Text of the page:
The end of Fastrack week one saw a close encounter with a helicopter and a chance to consider what we'd accomlished in five days.
Day 4 – Yarmouth to Hamble via Portsmouth
We woke up to a cooked breakfast and a welcome ‘All clear’ from the VHF weather forecast. Good thing – cabin fever was beginning to make itself felt. With a deeply reefed main we set our course across the Solent, practising taking compass bearings on the way. Approaching Portsmouth, we had a detailed chat about harbour approaches, in particular transit lines and the use of a small boat channel.
That afternoon we had an incredible beat back to Hamble. The wind had defied the forecast and increased to a force nine! Andy delayed reefing to let us experience sailing the boat overpowered. We all took a spell at the wheel to feel how the boat responded under so much power. I had to helm for three hours through some pretty nasty stuff – quite unpleasant, lots of heel and very tiring too. Lessons were learnt quickly and often with wet consequences, like where to position myself before a tack to avoid having to grind in the jib crouched knee deep in rushing water, the boat heeled over so far that it meant a strong hand had to pull you up.
To add to the excitement we ended up assisting the helicopter rescue service with a drill! Within minutes a dangling crewman, screaming instructions over the roar of the rotors, was descending vertically into our cockpit as we held our course. It was incredible sailing along close hauled in that breeze with a huge helicopter hovering around the masthead!
Slightly damp but still buzzing we headed for Hamble. Within minutes of starting the engine the warning buzzer came on – there was a cooling problem and we’d have to sail onto our berth! We were happy to leave this to Andy, who with firm instructions and ice cool nerves managed it with aplomb.
Day 5 – Hamble to Cowes
Woke up to a busy morning in the marina: the Round the Island Race is tomorrow. While the engine was repaired, we pumped up the tender and rowed around the marina before an hour or two of knot practice. I’m beginning to see the tree from the rabbit’s perspective!
When we got out there, the Solent resembled the M25. Hundreds of boats seemed to have appeared from nowhere for tomorrow’s race, but we found a quiet area to run through the man over board procedure a few times.
Looking back on my first week, I think having a little experience before the course has made a big difference for me. My very limited dinghy sailing experience was a big help, especially in understanding points of sail. I would’ve thought that most students, having spent several thousands of pounds on the course, would have some previous experience, but interestingly there were a few that had literally never been on a boat before.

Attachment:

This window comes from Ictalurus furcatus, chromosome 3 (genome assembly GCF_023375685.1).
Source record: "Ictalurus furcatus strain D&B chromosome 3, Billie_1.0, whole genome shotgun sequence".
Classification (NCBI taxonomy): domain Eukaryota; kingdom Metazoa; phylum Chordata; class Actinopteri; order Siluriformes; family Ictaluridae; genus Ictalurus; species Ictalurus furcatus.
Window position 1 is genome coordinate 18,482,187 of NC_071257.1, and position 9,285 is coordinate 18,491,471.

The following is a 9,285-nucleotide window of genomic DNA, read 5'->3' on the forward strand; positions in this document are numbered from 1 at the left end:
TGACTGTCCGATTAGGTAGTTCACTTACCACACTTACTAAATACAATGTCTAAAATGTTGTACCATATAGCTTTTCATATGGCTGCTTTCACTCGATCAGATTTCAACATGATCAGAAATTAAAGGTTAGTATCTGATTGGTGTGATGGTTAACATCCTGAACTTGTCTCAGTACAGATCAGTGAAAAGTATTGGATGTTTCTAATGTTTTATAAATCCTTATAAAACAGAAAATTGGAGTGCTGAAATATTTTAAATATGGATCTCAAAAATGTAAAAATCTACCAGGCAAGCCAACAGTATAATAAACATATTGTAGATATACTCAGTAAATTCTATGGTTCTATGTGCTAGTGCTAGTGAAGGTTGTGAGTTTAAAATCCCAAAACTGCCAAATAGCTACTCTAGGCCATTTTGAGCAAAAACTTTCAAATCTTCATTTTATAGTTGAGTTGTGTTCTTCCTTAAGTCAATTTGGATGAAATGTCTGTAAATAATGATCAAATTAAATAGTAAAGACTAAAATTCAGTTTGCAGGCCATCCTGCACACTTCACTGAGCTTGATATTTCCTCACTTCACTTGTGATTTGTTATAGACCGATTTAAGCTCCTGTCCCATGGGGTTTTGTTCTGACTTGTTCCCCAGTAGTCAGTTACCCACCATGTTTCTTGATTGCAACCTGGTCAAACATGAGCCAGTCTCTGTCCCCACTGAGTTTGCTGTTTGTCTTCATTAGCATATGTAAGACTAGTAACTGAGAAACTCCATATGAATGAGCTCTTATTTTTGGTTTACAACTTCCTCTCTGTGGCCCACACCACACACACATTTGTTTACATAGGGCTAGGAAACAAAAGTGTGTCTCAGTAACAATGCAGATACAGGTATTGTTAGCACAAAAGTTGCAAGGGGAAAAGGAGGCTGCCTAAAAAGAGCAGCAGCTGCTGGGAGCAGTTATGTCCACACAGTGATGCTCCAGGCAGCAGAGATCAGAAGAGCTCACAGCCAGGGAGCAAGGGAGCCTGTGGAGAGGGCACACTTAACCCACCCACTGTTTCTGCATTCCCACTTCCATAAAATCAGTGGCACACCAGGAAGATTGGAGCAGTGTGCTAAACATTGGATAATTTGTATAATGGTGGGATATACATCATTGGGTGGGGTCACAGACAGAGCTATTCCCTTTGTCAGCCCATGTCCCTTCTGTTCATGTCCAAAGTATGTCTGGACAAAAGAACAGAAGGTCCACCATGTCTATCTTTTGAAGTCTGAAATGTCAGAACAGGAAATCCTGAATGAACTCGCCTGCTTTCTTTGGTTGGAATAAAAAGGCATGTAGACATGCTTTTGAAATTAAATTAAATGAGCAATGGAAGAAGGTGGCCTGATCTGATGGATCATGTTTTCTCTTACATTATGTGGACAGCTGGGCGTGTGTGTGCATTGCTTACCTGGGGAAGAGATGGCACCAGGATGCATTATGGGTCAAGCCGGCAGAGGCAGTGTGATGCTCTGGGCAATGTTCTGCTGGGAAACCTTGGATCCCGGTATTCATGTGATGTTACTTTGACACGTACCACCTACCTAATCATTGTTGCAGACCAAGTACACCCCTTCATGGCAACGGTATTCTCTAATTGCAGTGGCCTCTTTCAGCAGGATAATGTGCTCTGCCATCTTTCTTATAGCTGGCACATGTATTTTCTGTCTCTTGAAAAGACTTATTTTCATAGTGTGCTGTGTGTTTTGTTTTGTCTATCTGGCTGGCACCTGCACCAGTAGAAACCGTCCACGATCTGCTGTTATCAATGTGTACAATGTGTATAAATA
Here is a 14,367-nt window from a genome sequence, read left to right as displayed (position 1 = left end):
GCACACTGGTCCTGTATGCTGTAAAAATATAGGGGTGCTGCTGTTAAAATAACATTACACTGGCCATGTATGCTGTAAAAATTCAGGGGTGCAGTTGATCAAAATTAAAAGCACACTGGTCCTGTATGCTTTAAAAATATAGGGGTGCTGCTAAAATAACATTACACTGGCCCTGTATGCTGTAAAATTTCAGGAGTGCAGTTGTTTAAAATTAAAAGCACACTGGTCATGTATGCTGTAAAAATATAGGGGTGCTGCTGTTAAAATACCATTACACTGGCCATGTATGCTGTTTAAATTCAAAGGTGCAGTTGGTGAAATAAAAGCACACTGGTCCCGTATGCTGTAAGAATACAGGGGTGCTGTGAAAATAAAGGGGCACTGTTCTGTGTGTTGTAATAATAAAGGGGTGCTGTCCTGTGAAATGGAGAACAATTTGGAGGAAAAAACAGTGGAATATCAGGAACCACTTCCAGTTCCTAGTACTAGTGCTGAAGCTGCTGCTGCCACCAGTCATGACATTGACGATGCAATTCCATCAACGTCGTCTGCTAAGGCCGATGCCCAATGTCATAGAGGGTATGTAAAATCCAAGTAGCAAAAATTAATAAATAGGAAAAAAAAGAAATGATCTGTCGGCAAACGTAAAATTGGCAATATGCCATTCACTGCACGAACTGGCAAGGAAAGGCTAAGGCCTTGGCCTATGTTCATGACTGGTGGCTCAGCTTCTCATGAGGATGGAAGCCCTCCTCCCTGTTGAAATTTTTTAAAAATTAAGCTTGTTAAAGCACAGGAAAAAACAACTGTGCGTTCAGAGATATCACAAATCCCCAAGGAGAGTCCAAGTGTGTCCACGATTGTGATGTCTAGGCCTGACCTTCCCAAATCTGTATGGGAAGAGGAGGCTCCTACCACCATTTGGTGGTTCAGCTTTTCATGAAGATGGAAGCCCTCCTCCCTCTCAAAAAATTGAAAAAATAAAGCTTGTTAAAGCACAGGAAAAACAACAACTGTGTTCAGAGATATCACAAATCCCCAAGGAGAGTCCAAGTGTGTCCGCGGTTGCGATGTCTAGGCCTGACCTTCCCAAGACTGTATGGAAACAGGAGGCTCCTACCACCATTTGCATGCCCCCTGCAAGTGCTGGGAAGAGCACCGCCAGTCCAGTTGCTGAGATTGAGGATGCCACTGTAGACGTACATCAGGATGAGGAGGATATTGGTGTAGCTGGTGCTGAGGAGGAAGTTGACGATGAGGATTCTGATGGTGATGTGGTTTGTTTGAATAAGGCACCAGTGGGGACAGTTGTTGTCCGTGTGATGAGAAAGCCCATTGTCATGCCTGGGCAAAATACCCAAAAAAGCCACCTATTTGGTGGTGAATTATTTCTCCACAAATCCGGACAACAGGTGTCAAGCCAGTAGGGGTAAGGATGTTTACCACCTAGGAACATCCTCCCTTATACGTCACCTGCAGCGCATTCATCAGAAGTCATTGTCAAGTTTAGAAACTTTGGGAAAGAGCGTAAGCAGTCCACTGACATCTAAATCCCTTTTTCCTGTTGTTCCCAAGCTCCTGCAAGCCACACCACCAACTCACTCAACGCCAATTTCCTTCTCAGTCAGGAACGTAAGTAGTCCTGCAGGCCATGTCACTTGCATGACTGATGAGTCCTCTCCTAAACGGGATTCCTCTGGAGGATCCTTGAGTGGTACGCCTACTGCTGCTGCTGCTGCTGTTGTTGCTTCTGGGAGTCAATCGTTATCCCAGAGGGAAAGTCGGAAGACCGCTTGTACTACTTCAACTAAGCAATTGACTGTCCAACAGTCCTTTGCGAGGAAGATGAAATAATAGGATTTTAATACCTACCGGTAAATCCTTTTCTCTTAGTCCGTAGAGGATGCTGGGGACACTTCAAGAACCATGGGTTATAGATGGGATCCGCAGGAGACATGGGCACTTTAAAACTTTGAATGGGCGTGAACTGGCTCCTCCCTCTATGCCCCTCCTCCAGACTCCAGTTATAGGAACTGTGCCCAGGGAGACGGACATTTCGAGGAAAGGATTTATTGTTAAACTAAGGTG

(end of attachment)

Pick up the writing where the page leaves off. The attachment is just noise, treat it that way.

Although this was technically our competent crew module, since we’re on the 14 week fastrack program we were taught more with a long term view of the course as a whole. I’m quite sure we’ve done more than what is required by the competent crew syllabus. Andy was rarely on the wheel – the boat was usually being helmed by a student so we quickly got used to being in control, but he was always at hand for when we weren’t. He also encouraged us to give commands to the rest of the crew, and let us experience everything for ourselves, allowing us to make mistakes as you do.
Initially it felt like we were just going out sailing. I almost wondered “Where’s the lesson?” but Andy’s style is more subtle than that. Through the week we slowly became aware of the different roles aboard, through doing them and then rotating. There were only a few times we felt we were actually being taught, such as when being instructed on ropework, coming alongside, picking up buoys and MOB procedure. Fay and I were probably the least experienced of our bunch and it was comforting to know we were learning the right way. By contrast, Mike, with a little more experience, felt he had to correct some bad habits he had picked up.
For me, one week in with thirteen weeks to go, it seems doable. I certainly feel like I’ve gained a lot of knowledge this past week. I feel a lot more confident than when I boarded the Red Jet to Cowes a week ago.